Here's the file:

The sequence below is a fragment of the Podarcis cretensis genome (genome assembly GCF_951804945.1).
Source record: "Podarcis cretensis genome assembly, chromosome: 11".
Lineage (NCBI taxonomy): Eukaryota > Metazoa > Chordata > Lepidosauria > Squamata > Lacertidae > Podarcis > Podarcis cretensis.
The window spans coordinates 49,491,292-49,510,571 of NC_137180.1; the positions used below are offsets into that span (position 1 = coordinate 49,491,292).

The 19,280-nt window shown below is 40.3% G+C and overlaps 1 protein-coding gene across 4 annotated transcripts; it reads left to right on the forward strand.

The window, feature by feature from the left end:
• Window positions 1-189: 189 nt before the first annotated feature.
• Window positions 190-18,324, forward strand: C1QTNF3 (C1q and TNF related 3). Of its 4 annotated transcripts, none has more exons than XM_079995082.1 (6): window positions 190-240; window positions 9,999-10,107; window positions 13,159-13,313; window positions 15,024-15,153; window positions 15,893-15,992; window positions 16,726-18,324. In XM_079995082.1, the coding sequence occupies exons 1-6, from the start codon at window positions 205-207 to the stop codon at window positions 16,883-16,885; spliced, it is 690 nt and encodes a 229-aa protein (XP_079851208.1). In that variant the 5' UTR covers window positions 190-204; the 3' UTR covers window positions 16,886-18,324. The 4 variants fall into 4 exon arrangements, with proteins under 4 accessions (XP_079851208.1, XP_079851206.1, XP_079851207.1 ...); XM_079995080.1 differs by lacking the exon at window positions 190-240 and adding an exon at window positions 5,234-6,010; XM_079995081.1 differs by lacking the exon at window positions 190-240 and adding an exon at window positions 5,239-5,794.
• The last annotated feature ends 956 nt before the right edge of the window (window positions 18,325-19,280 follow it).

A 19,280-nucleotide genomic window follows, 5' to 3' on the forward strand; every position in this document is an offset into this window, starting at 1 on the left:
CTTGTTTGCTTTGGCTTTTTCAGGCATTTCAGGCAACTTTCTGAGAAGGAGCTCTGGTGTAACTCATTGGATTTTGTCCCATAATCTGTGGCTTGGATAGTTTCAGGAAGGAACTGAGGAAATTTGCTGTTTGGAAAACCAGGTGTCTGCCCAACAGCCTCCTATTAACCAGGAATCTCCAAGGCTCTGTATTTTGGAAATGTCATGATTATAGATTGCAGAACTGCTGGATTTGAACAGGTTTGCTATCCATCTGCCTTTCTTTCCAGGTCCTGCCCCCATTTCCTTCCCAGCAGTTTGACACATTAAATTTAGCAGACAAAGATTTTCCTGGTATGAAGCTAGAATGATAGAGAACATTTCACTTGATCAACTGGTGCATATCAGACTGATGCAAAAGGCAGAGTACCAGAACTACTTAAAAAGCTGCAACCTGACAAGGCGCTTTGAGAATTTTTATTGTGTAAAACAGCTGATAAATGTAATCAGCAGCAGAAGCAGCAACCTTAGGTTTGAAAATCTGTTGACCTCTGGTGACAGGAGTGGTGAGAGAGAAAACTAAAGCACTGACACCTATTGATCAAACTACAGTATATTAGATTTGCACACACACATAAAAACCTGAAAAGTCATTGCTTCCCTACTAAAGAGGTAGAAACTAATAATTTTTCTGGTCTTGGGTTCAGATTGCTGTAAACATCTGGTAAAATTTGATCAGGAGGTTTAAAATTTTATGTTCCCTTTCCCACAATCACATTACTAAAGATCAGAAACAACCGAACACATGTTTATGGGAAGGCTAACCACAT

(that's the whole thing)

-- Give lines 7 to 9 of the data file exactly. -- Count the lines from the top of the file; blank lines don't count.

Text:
• Window positions 1-189: 189 nt before the first annotated feature.
• Window positions 190-18,324, forward strand: C1QTNF3 (C1q and TNF related 3). Of its 4 annotated transcripts, none has more exons than XM_079995082.1 (6): window positions 190-240; window positions 9,999-10,107; window positions 13,159-13,313; window positions 15,024-15,153; window positions 15,893-15,992; window positions 16,726-18,324. In XM_079995082.1, the coding sequence occupies exons 1-6, from the start codon at window positions 205-207 to the stop codon at window positions 16,883-16,885; spliced, it is 690 nt and encodes a 229-aa protein (XP_079851208.1). In that variant the 5' UTR covers window positions 190-204; the 3' UTR covers window positions 16,886-18,324. The 4 variants fall into 4 exon arrangements, with proteins under 4 accessions (XP_079851208.1, XP_079851206.1, XP_079851207.1 ...); XM_079995080.1 differs by lacking the exon at window positions 190-240 and adding an exon at window positions 5,234-6,010; XM_079995081.1 differs by lacking the exon at window positions 190-240 and adding an exon at window positions 5,239-5,794.
• The last annotated feature ends 956 nt before the right edge of the window (window positions 18,325-19,280 follow it).